Dubai’s gold market bears brunt of India’s note ban
Dubai’s famous Gold Souq, a prime market for yellow metal, has been witnessing almost a complete absence of visitors from India due to demonetisation, according to a media report.
For the single-store operators in the market, the demonetisation hit has been extremely severe. “What you are seeing here is a complete mirror image of the crash in gold sales within India since November 8, when demonetisation was announced,” said Cyriac Varghese, General Manager of Sky Jewellery.
“Outside of the Gold Souq, shops in areas such as Bur Dubai too have been recording less of Indian visitor buying interest,” Varghese was quoted as saying by the Gulf News.
In a good year, rupee-led transactions in the market would have accounted for close to 15-20 per cent of sales, and more when gold prices take a dip (as it did last week), the report said.
According to retail sources, there has been some compensation in the form of Chinese visitors who have been more active in recent weeks with their gold buying. But this is nowhere near the levels of Indian visitors.
Chinese prefer for the 18-karat as opposed to the 22k, it said.
“A visitor from India would travel to Dubai holding a sizable value in Indian currency, get it exchanged here and then make the conversion to jewellery,” said Abdul Salam K P, board member of the Dubai Gold & Jewellery Group.
“With demonetisation, surplus cash is just not available and same is the case with what someone could do with their unaccounted rupees,” he said.
Local currency exchange houses are not helping anyone holding the older currencies either. “At present we are not accepting or exchanging any of the discontinued currency notes, taking into consideration the guidelines that need to be adhered to on account of demonetisation,” said Antony Jos, Director at Joy Alukkas Group.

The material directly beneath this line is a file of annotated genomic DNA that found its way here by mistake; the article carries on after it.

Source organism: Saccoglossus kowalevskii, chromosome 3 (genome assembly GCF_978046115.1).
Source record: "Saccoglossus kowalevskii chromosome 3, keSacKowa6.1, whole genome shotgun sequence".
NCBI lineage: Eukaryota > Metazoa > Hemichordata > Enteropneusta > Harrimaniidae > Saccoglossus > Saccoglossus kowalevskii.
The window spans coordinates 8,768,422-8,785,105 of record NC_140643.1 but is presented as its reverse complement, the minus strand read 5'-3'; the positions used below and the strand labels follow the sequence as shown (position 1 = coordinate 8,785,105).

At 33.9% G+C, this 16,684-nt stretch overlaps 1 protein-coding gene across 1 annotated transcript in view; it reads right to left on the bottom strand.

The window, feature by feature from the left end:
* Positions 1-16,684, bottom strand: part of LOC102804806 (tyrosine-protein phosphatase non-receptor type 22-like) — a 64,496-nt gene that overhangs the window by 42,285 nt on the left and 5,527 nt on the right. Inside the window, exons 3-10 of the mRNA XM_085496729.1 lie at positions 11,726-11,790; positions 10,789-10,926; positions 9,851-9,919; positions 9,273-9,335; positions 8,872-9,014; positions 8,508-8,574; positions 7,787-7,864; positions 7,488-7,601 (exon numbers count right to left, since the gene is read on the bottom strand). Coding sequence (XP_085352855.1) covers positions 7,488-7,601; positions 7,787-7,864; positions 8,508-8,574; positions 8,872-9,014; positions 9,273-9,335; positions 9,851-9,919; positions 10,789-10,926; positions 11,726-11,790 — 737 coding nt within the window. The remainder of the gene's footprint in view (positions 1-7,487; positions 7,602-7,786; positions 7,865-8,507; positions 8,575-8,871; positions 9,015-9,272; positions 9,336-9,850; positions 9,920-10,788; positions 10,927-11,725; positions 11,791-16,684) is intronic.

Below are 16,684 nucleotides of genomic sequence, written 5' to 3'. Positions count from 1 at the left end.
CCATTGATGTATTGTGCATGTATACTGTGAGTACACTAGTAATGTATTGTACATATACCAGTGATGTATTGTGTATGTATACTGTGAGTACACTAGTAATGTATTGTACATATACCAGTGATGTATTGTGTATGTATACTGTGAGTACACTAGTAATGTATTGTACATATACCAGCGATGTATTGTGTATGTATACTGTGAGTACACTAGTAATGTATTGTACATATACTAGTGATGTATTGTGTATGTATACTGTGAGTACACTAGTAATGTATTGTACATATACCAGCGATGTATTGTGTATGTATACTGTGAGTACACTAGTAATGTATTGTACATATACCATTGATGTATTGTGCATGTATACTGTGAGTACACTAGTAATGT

In India, the Punjab’s famous hosiery industry has become the latest victim of demonetisation as the cash crunch has led to a massive fall in demand of woollen apparels, compelling the manufacturers to resort to heavy discounts in a bid to clear the built-up inventory.
Woollen garment makers are offering lucrative discounts starting from 20 per cent to 50 per cent in the month of December even on fresh products in the wake of lower offtake, according to industry representatives.
They rued that garment makers were “forced” to offer heavy discounts in the month of December itself as against in January or February in order to meet their fixed expenses including payment of workers’ wages.
“Woollen garment manufacturers have started offering discounts ranging from 20 to as high as 50 per cent in December month even on fresh makings to clear their stocks which have built up because of low demand, caused by demonetisation,” said Vinod Thapar, Chairman of Ludhiana based Knitwear Club. Notably, discounts are generally offered in the month of January or February. He alleged that hopes of hosiery industry to generate good sales this season were dashed after demonetisation came into effect.
“Industrialists, be it small or big, were panicked thinking that their inventory might get stuck and might not be able to clear it during this season and could cause them heavy losses,” said Thapar adding that the demand for woollen items within the state and from neighbouring states like Haryana, Jammu and Kashmir, Himachal Pradesh etc shrunk after scrapping of old notes.
Ludhiana-based prominent industrialist and maker of Shingora brand of shawls, Mridula Jain said, “The industry has been hit hard because of low demand of products.”
Jain said Shingora Shawls is also offering 20 per cent discount across the board. “We are not against demonetisation. We want the sufficient amount of liquidity of cash be made available by banks,” she said.